“You can only imagine the bitterness this must have left in families [with] Republican, anarchist or socialist traditions,” I wrapped up my previous post about the lost children of Franco’s Spain. This might be something to keep in mind when eyeing the still vibrant leftist countercultures in the Mediterranean.
In Germany and Holland, countercultural hotbeds in the eighties, even the parties furthest to the left have long embraced classic social-democratic programmes that are more redolent of Willy Brandt than Karl Liebknecht. But in Italy, Greece, Spain and Portugal there are still significant constituencies waving the red or black flags of revolutionary communism or anarchism. Maybe stories like those of Spain’s lost children are part of the explanation: the political emotions go deeper, are rooted in more personal stories.
This is what an IPS report on the Greek riots last month posited. Explaining the sheer intensity of anti-police violence,
Many [of the young people who joined the demonstrations] were joined by their parents, who experienced military dictatorship between 1967 and 1973. “I came because I felt responsible for the stalemate we left to these children to deal with [..],” said Tania Liberopoulos, a middle-aged accountant.
The protests were fed by the political memory of a history of social and political struggle. Almost by instinctive conscience, many people in Greece distrust the state. The latent Greek dislike of the police, which erupted so volcanically, has its roots in the old dictatorship when the police functioned as the colonels’ enforcers against the citizens.
Constant misuse of the police for anti-social purposes has led to its dehumanisation; officers are met with hate and contempt, and they hate back.
I’m not sure I buy into this – or at least, I’m not sure whether it works as much of a defense.
No doubt that political values and traditions are passed on from generation to generation, within families and even towns. There’s a small town in Germany called Mörfelden that was known in the state of Hesse as “Little Moscow” back in the 1920s – and to my surprise, there is even now still a chunk of about 15% of the electorate that turns out to vote for the DKP in local elections (that’s the tiny, old school communist party, which has no national support of note). A comparison of local election results and the town’s results in state and national elections, when the DKP is not on the ballot, suggests that a hefty part of this chunk actually only comes out to vote if they can vote for the DKP – even Oskar Lafontaine’s Linke is too revisionist for these people to come out, apparently.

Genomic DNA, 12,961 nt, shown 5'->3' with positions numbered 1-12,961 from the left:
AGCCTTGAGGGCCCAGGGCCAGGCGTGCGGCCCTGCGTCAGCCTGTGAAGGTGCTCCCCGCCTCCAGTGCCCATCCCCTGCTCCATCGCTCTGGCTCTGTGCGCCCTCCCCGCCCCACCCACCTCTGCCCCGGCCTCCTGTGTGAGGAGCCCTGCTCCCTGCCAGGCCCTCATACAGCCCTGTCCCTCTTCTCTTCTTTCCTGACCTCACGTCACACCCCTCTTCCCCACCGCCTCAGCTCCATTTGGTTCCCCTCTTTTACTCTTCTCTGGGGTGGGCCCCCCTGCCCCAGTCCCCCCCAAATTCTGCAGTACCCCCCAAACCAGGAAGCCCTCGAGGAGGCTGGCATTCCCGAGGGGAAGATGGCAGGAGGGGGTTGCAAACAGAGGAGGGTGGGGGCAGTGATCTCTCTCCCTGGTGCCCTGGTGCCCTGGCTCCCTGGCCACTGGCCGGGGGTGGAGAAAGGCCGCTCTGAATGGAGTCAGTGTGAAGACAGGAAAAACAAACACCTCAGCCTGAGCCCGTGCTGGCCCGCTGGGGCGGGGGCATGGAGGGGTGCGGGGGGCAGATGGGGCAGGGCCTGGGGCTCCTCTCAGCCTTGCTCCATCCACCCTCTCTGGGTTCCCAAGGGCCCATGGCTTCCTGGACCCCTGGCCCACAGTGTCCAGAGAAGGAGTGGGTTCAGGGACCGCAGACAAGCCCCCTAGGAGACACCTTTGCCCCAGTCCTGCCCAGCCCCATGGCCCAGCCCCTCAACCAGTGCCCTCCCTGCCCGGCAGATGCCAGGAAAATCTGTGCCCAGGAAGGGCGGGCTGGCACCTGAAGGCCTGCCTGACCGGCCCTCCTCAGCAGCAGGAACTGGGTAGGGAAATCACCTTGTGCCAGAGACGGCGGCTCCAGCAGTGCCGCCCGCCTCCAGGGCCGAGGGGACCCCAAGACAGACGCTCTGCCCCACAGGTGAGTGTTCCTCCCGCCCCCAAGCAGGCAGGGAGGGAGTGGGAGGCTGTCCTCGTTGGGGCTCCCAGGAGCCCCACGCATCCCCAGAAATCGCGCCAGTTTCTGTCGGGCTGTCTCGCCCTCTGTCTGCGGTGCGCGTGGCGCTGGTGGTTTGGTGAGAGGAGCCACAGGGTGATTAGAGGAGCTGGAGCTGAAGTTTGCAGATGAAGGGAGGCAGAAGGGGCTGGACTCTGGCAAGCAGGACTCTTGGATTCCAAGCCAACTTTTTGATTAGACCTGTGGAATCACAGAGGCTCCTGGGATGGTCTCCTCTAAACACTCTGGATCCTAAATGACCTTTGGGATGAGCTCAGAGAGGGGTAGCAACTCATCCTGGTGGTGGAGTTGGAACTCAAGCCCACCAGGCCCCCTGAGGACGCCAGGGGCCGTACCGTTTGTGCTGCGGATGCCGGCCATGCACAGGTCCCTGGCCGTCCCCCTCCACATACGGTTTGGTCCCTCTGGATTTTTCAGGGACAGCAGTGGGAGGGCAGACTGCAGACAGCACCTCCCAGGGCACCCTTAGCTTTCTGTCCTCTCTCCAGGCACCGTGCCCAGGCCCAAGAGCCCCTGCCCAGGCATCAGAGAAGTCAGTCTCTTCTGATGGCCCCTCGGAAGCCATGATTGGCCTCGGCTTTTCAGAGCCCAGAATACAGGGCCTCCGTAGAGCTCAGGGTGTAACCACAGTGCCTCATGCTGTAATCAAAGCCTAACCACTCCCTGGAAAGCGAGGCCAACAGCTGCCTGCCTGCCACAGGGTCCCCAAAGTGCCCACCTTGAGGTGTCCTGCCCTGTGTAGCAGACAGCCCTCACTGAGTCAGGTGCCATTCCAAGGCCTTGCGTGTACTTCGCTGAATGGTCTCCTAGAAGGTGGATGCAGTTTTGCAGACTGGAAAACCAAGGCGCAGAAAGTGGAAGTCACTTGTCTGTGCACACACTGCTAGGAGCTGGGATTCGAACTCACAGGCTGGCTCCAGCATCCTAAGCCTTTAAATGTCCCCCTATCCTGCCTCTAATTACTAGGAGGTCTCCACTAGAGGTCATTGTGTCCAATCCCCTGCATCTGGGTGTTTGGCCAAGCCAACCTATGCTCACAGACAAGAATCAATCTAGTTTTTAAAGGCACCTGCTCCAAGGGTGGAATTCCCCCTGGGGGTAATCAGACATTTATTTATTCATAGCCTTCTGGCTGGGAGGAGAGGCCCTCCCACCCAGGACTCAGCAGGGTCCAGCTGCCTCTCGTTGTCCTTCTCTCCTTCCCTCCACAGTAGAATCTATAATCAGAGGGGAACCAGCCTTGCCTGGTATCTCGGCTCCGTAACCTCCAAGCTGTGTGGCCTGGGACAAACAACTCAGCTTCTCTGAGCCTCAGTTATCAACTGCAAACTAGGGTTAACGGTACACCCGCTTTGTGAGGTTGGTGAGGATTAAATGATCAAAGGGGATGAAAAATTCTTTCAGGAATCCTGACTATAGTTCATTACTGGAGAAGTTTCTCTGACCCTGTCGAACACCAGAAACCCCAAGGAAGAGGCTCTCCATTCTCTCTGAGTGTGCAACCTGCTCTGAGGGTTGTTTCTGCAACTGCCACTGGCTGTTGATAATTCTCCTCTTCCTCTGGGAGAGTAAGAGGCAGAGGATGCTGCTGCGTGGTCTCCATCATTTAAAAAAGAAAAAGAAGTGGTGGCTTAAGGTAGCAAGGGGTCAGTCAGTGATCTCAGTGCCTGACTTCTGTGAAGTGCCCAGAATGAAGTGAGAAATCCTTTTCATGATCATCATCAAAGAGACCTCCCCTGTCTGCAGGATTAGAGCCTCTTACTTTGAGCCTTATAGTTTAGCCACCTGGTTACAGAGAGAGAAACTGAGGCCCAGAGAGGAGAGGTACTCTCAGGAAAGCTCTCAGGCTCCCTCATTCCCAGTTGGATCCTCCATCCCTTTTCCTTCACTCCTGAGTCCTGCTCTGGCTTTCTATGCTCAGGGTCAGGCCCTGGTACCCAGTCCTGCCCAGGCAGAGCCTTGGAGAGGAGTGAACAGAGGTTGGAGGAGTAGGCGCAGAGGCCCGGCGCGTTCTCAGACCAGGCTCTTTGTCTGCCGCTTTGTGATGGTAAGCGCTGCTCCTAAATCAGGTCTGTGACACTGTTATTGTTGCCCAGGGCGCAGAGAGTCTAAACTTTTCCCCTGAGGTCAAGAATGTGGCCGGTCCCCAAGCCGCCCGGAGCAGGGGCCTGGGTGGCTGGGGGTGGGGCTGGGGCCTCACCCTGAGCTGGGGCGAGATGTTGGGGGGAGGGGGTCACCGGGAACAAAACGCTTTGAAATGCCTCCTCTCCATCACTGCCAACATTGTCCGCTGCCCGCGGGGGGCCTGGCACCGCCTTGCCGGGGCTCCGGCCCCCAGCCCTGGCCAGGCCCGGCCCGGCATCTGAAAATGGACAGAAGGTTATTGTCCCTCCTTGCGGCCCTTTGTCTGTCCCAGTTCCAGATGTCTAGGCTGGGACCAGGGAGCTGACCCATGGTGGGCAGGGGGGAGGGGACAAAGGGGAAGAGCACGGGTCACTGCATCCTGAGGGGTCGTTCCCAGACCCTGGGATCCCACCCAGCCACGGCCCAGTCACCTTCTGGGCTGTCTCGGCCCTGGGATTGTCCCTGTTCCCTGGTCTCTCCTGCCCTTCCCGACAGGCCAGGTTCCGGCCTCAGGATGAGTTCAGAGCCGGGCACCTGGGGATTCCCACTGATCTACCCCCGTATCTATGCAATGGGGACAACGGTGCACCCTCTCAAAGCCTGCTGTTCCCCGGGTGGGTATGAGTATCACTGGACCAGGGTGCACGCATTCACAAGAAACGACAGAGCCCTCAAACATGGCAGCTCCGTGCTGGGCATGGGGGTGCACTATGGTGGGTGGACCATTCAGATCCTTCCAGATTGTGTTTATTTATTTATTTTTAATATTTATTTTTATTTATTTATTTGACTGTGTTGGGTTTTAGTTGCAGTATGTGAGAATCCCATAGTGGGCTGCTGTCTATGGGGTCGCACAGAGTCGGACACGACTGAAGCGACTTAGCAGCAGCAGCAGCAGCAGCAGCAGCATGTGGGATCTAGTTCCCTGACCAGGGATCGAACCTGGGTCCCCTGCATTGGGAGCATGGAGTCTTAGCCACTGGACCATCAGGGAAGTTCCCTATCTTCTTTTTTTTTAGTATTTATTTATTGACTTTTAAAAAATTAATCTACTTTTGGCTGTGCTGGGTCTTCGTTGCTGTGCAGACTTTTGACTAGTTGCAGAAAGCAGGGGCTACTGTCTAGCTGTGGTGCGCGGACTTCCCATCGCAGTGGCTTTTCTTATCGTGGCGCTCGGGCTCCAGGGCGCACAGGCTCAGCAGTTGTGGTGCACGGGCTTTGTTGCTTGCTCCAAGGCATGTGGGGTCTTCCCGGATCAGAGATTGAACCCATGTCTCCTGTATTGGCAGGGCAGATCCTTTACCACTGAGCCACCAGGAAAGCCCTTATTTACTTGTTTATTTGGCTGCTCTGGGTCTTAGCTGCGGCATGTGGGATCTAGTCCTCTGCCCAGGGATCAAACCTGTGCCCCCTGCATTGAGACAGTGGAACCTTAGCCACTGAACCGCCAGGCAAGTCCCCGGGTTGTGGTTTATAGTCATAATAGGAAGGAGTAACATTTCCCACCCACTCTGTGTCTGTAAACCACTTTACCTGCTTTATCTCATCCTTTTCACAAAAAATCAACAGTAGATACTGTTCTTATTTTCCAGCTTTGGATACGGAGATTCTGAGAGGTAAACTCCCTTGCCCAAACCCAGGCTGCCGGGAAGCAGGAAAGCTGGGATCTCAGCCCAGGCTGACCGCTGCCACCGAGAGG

It’s not a large step to go from there to assuming that even if political views aren’t passed on comprehensively (or necessarily coherently) from one generation to the next, basic instinctive reactions like bitterness towards the police, rebellion against the existing order, are.
But then what? I know economic times are hard, but rebellion against the conservative government of the day ≠ rebellion against the Colonel’s regime. I don’t like conservatives either, but it’s just not. In a way, although they would never admit it, these Greek students might have more in common than they think with the anti-government protestors here in Hungary, even if their ideological sympathies are diametrically opposite. In 2006, I wrote about the riots here (the article was only published in much-abridged, Spanish translation, but here’s a Google Doc):
[U]napologetic crowds [..] sang along with a rock song with lots of “Hungary” in it, and a heartfelt “Resign!” as refrain. A man appearing with a sheaf of rashly copied B/W leaflets had them snatched from his hands. A speaker talking of Transylvania harvested chants of “Down with Trianon!”, the 1918 treaty that severed two-thirds of the Hungarian lands from Budapest rule.
But most historical references are to 1956. A car sped past with the revolutionary flag, hole in the middle, held through the open roof. The Magyar Hirlap special edition (“Sad Morning on Freedom Square”), headlined one account, “They wanted to make a bloody ’56”. It refers to a slogan students were chanting, but also conjures up the image of a generation yearning to emulate the heroic fights of their grandparents – and doomed to imitate them as farce.
I found that generation later that night. With the MTV building off-limits, word was that youths would head to the Hungarian Radio instead. Second best, but also a historically charged choice: [it] was one of the key scenes of the 1956 revolution. [..] Eventually, a gaggle of real protestors arrived. And they looked fetching. Flags wrapped around their back, and tied over nose and mouth, to cover their faces. Just like in the pictures. One was even wearing a beret. [..]
Magyar Hirlap quotes rioting teens saying mere demonstrations are no good: “we’ve got to set cars on fire to achieve something”. They promise that the real chaos can be expected on Thursday and Saturday. A ” revolution” timed for when they “dont have to go to school, don’t have to work, nothing”.